It’s appropriate that Bill Shankly’s second-most famous quote is about the second-most rewarding position, or its secondary meaning, according to him.
‘If you are first you are first. If you are second you are nothing.’
Several studies have determined that, at the Olympics, bronze is better than silver, a team at the Centre for Economic performance concluding that runners-up have a ‘happiness rating’ of 5.92, compared to 6.65 for gold winners and 6.06 for bronze medallists. And you thought the Longines Thoroughbred Rankings were based upon shaky ratings.
In sport, second might feel meaningless, but it’s sometimes memorable. Jimmy White was defeated in five snooker World Championship finals in a row between 1990 and 1994, eerily within the same timeframe that the Buffalo Bills lost four consecutive Superbowls, and the end of the decade saw the most memorable meltdown in golfing history when Jean van de Velde threw away a three-shot lead at the last hole in the 1999 Open.
Racing is probably ahead of the sporting pack when it comes to instances of the runners-up we remember, even more so than the winner in certain races. Given the dynamics of horse racing, of covering a distance of ground in competition with others in a meeting of minds and fusion of flesh, there are so many internal and external influences on performance that it’s not always a case that the best horse wins.
This was originally going to be a simple line-up of horses from history who qualify, but it’s more interesting for me – and more inviting for you – to broadly categorise the reasons and rationale behind the significant seconds, with an example for each, and then you can help to compile a comprehensive list with Alex and myself on Stateside on Wednesday, on a show with the sub-title of: Second Best.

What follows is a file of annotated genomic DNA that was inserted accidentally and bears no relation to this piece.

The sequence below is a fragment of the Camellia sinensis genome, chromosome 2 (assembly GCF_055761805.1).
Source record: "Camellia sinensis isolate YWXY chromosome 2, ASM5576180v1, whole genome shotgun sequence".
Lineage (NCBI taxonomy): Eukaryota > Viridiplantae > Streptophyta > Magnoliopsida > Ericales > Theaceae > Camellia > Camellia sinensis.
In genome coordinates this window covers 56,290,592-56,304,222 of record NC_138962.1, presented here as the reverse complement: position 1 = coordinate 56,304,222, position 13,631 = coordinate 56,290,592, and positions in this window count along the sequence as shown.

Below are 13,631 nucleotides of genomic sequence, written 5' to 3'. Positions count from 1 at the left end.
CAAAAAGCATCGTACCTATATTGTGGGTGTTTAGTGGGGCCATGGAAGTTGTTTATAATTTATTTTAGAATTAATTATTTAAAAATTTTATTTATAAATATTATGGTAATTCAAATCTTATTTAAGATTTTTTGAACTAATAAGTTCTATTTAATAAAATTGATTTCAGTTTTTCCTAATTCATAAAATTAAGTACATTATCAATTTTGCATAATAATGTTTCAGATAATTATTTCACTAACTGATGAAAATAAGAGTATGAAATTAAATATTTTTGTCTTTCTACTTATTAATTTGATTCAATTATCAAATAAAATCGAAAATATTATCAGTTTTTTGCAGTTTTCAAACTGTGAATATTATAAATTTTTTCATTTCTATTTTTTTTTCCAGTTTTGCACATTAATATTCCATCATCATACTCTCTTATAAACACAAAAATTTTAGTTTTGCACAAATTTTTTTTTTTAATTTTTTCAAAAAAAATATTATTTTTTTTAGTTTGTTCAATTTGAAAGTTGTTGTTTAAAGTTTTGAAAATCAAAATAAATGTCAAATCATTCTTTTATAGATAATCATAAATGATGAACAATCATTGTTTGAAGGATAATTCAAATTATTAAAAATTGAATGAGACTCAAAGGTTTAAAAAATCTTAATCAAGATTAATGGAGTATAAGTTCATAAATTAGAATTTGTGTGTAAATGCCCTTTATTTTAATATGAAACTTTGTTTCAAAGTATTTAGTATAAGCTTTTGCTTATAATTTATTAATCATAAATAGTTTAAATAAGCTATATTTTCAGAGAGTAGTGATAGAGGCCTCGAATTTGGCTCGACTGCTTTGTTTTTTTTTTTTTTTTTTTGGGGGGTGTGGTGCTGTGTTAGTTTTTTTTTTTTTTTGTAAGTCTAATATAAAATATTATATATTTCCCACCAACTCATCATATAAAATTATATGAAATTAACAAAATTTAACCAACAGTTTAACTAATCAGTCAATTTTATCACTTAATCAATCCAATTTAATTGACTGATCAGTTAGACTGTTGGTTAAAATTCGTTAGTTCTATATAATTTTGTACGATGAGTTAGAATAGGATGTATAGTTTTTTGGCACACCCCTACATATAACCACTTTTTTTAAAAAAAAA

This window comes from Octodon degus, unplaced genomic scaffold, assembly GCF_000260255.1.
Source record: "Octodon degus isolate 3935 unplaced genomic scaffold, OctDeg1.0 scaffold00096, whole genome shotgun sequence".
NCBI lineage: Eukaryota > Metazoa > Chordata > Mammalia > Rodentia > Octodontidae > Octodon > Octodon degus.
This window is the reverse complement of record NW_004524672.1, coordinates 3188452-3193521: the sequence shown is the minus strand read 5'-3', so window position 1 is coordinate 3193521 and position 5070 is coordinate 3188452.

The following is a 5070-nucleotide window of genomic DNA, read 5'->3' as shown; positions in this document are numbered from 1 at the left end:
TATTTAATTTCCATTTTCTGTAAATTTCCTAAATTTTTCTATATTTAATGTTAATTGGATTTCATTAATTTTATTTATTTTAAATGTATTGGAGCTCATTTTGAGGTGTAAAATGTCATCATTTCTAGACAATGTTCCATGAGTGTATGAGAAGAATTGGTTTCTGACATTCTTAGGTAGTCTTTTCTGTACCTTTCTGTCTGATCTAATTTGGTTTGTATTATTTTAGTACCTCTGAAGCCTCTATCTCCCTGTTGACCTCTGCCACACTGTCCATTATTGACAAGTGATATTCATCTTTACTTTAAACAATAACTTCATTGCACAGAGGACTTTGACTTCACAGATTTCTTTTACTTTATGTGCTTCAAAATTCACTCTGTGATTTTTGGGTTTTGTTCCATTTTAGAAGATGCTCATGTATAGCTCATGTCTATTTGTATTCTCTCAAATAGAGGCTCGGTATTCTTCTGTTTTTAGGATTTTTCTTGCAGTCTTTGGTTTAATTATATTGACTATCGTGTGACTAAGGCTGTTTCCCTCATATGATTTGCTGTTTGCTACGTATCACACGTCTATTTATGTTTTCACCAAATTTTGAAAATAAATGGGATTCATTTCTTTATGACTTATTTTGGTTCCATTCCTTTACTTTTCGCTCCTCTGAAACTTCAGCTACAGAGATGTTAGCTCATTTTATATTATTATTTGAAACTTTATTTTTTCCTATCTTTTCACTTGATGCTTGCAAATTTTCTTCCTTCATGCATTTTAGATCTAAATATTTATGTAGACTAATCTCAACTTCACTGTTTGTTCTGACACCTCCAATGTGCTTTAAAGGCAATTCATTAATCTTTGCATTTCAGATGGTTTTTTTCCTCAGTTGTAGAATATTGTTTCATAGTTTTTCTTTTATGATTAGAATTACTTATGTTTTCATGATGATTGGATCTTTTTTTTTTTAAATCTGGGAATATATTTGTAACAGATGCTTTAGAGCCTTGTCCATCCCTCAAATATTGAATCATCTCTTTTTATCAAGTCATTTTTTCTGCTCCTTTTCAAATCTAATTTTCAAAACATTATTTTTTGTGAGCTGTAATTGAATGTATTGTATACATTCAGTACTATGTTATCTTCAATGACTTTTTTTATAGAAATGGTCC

What we’re after is those races from history where the second was more memorable than the winner, and here are the chief reasons why that might be, so get thinking now and get Tweeting to @AtTheRaces or emailing firstname.lastname@example.org on the evening.
Sometimes finishing second is not by chance but by choice, and when the horse doesn’t want to win there’s nothing a rider can do, resulting in some spectacular snatches of defeat from the jaws of victory over the years, but there’s one who stands ungainly head and shoulders above all.
Solemia is the Paul Lawrie to Orfevre’s Jean van de Velde. Going to the figurative eighteenth, Orfevre had it all wrapped up with about as perfect a performance as you’d see in an Arc from stall 18, some sight when eating up the ground out wide in the straight, but when he found the front he lost his focus, not only hanging to the rail but colliding with it at one point.
The spectre of Harchibald looms over any list entitled ‘Shirkers’, though Hardy Eustace is easier recalled than Solemia, which says something about what both faced and how both failed on their defining day.
THE LATE LATE SHOW
It’s a classic of the genre, the default depiction in your mind’s eye when thinking about those races in which the runner-up was more memorable than the winner, and with good reason, because of the relative frequency and the relevant fame. And, rightly or wrongly, any analysis is to sit in judgement about jockey misjudgement.
In the moment, in the movements, commentators are often the first to spot it, and the best ones convey it. Around two furlongs out in the 1986 Derby, Graham Goode explosively expressed that ‘Dancing Brave is starting to motor but OH SO MUCH TO DO.’ In a second, in a soundbyte, he summed up the stakes and the situation, a tone of forewarning and foreboding, an acute assessment as Dancing Brave failed to catch Shahrastani by half-a-length.